Electric heaters are an affordable and efficient way of heating your home. For many people the phrase ‘electric heater’ conjures up the image of an old fashioned, two bar heater, connected to a socket by a dangerously frayed cord sizzling hazardously in the corner of a dim and dismal room. The truth is that modern electric heaters are nothing like this stereotype.
The 5 Best Selling Eletric Heaters:
- ETL listed
- 1500-watt high setting, 900-watt low setting, and fan-only option
- Manual controls; self-regulating ceramic element; quiet operation
- Self-regulating ceramic element
- Automatic overheat protection
- Maximum heat power: 1.50 kW
- Milk-house utility heater with durable design and rugged steel housing
- Quiet, fan-forced convection coil heat; automatic thermostat
- Low and high settings; front guards and auto shut-off if tipped over
- Tip-over protection
- Auto-safety shut off
- Comfort control thermostat
- Can heat up a large room with Auto Energy Saving Model With High and Low Feature. Tip-over protection and Overheat protection
- Dual Heating Systems featuring infrared quartz tube + PTC with 12hr automatic shut-off timer
- IR Remote Control, High Pressure Low Noise Blower with Noise level 39 dB super quiet
Electric Heater Buyer’s Guide
Nowadays, electric heaters come in all shapes and sizes, with different energy ratings, pricing and sizes meant to cover literally every home heating scenario. These heaters – once seen as energy wasting – can be some of the most energy efficient heating units you can install. That is definitely a bonus in these days of rocketing fuel and utility prices.
Types of Electric Heating Technology
The important consideration when choosing an electric heater is to find the type of heater that best suits your needs and the area in which you mean to instal it. Given the wide variety of electric heaters on the market this is not going to be a difficult task. However, before you can make your decision, it is wise to become familiar with the basic types of heaters available in order to help you make an informed choice.
There are several main categories of electric heaters and a basic understanding of these categories can help you to make your choice. These categories are defined either by the method used to convert electricity into heat or their placement. Each of these methods is used in hundreds of different types of heaters designed to meet specific needs.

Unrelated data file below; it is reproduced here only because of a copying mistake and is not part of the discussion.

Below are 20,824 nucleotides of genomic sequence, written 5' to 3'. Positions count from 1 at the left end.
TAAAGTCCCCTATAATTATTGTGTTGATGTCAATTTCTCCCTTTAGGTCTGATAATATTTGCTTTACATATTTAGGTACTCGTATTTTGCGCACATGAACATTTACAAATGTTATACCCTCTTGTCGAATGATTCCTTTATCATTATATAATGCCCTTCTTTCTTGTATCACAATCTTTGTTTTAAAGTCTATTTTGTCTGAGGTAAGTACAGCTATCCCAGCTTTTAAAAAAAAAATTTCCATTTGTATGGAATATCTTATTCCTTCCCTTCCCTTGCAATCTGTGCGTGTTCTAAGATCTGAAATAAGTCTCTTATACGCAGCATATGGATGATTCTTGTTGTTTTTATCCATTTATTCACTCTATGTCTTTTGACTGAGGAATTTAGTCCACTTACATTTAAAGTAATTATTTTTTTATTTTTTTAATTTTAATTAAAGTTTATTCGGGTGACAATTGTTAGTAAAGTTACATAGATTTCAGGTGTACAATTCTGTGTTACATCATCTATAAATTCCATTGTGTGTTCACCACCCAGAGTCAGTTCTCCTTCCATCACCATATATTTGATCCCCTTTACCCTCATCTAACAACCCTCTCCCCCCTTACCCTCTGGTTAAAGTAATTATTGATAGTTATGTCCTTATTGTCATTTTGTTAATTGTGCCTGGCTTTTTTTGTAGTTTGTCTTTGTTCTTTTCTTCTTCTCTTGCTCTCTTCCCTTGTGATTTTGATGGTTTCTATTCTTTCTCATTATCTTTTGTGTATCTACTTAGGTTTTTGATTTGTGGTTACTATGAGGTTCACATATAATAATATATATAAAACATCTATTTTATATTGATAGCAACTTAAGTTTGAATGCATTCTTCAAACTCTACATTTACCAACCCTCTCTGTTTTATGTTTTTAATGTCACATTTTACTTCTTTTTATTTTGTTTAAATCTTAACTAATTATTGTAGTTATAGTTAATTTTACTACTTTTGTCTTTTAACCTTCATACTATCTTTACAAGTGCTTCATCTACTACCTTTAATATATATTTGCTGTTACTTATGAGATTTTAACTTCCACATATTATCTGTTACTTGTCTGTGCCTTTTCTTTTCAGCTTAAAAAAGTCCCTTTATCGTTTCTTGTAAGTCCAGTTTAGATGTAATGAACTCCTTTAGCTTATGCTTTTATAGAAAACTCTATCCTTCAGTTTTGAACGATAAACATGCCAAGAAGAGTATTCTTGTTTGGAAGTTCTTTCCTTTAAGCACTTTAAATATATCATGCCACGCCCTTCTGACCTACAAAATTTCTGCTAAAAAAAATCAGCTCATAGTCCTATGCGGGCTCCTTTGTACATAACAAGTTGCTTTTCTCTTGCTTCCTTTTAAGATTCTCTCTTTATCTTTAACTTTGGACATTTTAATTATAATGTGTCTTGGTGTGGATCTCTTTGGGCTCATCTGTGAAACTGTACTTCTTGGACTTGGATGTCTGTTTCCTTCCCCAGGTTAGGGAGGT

• Radiant heaters are the descendant of the two-bar heater. These heaters are nowadays most commonly encased behind glass and provide a direct, radiant heat useful for direct warming.
• Convection heaters produces hot air through vents to heat up the surrounding area.
• Fan heaters generate heat in much the same way as convection heaters but include a fan which blows out the hot air to heat up the space rapidly.
• Panel Heaters / Electric Radiator Heaters – these heaters are portable or fixed oil or water filled units that are heated with electricity.
• Storage heaters are particularly economical as they take advantage of cheaper night time electricity by storing heat during the night and releasing it during the day.
• Underfloor electric heaters are increasingly popular as this form of heating provides a constant temperature in any room. One of the most economical forms of heating are electric ground source heat pumps which extract residual heat from the earth to heat your home or office.
Types of Electric Heaters
With a heater to suit every space, every design and every pocket you can be sure you’ll find the electric heater that best suits your needs.
Electric Water Heaters
Heating water by electricity is usually achieved using an immersion heater. Most domestic immersion heaters run on the domestic supply of electricity. Because heating water can consume as much as 15% of the total energy budget in a home, the on-demand water heaters are becoming very popular as a way to save energy and money.
Electric space heater
An economical way to heat a room is using electric space heaters and / or ceramic space heaters. These aren’t meant for large areas as they are designed as being an alternative to turning up the heating around the whole house. Electric space heaters are effective at warming one room at a time, but there are a number of safety tips to consider.
- Ensure there is appropriate guarding over the heating coils.
- Some space heaters may have auto turn-off safety settings in case the heater is knocked over.
- Find out if the space heater has an overheat protection to avoid dangerously high temperatures.
If you are after portable electric heaters then the space heater type might be ideal. Most are easy to carry, but look for the lightweight models if you are going to constantly move it from room to room.
Electric Wall Heater
Nowadays there are much better alternatives to electric wall heaters, although they are still sometimes used in homes where there are cold spots. Although you won’t want to be covering your whole house with electric wall heaters, they still might come in useful for heating outbuildings.
Electric Baseboard Heater
Electric baseboard heaters are often placed beneath windows to counter the heat loss that occurs through glass. By using convection, these heaters draw cool air in which is then warmed by fins and coils.
As the name suggests, tankless water heaters heat water without the use of a storage tank. This means that the heat loss encountered with storage water heaters is avoided. Whereas the storage tank needs to fill with water and then heat up, electric tankless water heaters use an electric element to deliver a constant supply of hot water. Before buying and electric tankless heater ensure that you can support the amperage and circuit demands of the heater.